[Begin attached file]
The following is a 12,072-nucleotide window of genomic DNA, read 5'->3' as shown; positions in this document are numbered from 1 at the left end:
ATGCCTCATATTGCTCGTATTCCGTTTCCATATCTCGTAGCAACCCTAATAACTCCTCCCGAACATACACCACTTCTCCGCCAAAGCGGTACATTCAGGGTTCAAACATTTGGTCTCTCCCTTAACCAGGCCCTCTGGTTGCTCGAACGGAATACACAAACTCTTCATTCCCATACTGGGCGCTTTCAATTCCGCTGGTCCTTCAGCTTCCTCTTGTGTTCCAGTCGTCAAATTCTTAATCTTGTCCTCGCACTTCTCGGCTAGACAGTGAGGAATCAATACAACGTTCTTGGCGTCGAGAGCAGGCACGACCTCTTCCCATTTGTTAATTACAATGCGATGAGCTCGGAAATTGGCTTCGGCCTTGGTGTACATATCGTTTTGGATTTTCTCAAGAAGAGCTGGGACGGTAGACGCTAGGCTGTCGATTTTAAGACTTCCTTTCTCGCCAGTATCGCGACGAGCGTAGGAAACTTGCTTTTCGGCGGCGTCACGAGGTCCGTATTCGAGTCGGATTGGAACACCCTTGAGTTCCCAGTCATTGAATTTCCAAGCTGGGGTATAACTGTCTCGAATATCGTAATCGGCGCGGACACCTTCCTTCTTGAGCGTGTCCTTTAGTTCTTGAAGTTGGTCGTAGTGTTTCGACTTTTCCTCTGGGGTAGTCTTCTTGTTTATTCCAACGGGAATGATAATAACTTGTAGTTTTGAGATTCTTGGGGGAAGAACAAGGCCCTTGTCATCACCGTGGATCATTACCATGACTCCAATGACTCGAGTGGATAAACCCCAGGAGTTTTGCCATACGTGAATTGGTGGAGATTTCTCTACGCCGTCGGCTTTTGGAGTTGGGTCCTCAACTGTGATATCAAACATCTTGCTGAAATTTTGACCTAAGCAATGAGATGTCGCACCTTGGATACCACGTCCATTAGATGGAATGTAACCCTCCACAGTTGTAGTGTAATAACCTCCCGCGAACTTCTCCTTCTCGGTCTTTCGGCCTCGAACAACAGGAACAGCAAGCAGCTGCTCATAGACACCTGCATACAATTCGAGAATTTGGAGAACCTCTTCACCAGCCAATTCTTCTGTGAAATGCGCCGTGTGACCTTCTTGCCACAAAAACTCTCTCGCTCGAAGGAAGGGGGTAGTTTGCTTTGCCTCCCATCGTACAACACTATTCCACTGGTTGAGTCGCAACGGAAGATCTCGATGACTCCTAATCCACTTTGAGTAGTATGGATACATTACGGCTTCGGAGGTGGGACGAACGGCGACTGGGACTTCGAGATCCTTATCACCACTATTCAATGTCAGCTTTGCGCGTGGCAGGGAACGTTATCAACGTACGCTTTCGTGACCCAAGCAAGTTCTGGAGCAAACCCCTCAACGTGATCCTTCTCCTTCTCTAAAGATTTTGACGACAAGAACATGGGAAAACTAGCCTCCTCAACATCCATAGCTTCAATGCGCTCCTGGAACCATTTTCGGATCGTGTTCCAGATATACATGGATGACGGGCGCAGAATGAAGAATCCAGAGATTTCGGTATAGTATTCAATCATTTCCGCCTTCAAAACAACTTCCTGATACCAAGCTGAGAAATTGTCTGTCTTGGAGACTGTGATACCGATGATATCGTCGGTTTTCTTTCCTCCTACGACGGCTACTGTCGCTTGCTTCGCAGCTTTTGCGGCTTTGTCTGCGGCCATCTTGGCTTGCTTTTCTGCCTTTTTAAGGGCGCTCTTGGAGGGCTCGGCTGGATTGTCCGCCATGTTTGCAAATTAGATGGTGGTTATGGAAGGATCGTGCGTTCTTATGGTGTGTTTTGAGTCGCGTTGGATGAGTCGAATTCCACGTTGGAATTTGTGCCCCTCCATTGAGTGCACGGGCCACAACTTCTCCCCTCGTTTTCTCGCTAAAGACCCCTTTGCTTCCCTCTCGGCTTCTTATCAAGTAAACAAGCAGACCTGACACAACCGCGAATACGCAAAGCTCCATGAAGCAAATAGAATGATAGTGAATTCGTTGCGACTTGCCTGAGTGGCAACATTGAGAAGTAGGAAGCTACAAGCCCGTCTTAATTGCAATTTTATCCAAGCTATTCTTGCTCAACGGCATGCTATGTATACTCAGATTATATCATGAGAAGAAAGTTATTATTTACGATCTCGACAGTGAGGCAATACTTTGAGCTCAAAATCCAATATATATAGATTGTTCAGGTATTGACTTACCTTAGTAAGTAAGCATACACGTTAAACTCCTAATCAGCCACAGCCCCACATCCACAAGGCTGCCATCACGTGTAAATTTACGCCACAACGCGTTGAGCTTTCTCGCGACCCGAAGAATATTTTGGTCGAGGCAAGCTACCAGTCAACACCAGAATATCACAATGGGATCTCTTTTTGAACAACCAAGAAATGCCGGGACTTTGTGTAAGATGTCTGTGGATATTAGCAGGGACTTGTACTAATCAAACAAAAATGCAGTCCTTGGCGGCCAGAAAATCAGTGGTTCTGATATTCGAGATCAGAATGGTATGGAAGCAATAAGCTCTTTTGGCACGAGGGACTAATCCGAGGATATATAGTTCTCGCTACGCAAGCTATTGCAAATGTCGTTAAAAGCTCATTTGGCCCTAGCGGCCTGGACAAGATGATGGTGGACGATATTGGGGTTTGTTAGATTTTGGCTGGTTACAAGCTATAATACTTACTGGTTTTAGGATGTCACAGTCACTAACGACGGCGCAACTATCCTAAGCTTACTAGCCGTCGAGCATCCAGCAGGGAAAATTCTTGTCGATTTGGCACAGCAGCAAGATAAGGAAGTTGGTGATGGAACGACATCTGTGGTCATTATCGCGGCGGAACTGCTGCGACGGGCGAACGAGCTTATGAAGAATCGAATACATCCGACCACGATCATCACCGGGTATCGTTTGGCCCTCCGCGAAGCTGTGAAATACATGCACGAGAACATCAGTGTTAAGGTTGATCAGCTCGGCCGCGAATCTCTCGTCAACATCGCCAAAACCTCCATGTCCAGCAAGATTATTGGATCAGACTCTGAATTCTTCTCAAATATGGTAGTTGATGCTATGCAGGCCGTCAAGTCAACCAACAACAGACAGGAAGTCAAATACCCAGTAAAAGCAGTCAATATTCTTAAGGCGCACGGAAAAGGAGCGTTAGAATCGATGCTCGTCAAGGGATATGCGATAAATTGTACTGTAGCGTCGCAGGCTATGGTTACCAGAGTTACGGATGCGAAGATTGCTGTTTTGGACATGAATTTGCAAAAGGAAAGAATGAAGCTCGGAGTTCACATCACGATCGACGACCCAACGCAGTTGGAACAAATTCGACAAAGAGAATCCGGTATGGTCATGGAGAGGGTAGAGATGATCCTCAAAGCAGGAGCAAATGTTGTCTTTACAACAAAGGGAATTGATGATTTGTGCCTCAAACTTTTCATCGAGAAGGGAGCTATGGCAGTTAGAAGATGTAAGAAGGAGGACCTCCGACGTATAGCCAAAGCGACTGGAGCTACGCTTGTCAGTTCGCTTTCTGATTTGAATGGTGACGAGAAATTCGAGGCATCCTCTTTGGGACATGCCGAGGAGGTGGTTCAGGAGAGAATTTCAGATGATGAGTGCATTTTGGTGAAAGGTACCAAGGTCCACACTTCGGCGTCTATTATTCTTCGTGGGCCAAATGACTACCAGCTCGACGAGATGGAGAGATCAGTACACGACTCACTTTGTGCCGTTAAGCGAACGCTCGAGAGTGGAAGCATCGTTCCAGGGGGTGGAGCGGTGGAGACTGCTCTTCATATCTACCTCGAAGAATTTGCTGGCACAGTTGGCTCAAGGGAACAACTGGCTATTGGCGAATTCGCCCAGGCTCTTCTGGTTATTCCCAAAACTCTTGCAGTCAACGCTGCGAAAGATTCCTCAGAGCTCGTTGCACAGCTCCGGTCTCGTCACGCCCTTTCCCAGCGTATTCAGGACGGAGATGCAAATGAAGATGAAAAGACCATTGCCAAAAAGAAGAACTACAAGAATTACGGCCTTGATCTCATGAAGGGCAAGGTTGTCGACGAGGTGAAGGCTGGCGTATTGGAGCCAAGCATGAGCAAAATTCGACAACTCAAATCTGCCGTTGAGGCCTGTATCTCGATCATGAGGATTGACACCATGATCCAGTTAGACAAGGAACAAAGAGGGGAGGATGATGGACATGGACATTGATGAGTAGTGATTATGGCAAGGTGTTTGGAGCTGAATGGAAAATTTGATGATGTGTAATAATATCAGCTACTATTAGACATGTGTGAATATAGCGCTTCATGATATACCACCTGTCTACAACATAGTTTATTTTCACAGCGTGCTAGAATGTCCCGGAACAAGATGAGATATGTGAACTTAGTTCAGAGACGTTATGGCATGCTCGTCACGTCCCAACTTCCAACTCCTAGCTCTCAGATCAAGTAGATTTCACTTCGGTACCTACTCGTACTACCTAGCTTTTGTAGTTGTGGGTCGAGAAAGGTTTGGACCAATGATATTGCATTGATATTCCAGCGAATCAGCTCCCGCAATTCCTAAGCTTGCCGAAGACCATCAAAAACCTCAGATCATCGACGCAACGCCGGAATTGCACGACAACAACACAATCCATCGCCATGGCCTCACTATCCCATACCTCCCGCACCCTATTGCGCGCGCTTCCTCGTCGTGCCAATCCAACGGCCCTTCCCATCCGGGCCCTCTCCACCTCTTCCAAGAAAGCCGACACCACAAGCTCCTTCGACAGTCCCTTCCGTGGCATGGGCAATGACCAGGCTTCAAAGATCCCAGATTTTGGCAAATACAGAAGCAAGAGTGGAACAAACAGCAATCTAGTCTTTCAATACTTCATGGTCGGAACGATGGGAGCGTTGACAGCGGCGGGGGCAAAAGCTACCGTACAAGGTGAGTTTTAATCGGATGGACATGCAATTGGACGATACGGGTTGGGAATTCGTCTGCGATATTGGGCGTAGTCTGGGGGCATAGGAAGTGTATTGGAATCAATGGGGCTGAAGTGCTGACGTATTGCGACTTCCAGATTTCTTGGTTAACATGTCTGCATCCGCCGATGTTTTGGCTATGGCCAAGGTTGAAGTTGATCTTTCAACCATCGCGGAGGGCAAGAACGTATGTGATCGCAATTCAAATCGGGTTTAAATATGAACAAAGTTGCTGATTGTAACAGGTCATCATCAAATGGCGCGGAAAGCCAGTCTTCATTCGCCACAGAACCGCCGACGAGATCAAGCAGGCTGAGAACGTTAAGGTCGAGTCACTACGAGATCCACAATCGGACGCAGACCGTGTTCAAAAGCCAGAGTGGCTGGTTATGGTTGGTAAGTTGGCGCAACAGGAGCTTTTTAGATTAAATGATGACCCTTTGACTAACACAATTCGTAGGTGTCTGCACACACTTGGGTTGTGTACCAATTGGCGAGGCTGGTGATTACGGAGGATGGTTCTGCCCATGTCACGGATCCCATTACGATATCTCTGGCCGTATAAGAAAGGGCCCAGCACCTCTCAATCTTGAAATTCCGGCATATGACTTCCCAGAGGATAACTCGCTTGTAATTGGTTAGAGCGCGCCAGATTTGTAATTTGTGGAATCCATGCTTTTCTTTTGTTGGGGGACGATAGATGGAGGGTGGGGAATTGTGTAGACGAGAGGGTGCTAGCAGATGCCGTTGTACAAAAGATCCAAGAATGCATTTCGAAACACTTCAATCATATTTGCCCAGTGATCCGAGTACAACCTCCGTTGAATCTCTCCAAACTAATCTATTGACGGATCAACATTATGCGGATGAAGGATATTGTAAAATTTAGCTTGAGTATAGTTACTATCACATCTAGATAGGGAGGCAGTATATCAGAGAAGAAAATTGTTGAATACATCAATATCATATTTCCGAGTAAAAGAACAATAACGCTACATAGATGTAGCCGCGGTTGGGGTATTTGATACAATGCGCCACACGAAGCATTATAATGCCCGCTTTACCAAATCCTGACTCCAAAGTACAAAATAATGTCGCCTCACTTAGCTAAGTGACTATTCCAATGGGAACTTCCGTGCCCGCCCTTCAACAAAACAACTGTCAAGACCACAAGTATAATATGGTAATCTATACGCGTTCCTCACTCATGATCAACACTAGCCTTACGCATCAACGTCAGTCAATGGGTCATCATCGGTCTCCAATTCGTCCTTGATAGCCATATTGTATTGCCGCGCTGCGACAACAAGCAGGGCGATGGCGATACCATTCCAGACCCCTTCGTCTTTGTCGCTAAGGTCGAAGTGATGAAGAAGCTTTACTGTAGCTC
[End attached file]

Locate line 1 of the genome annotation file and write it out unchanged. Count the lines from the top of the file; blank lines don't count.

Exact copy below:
The following is a 12,072-nucleotide window of genomic DNA, read 5'->3' as shown; positions in this document are numbered from 1 at the left end: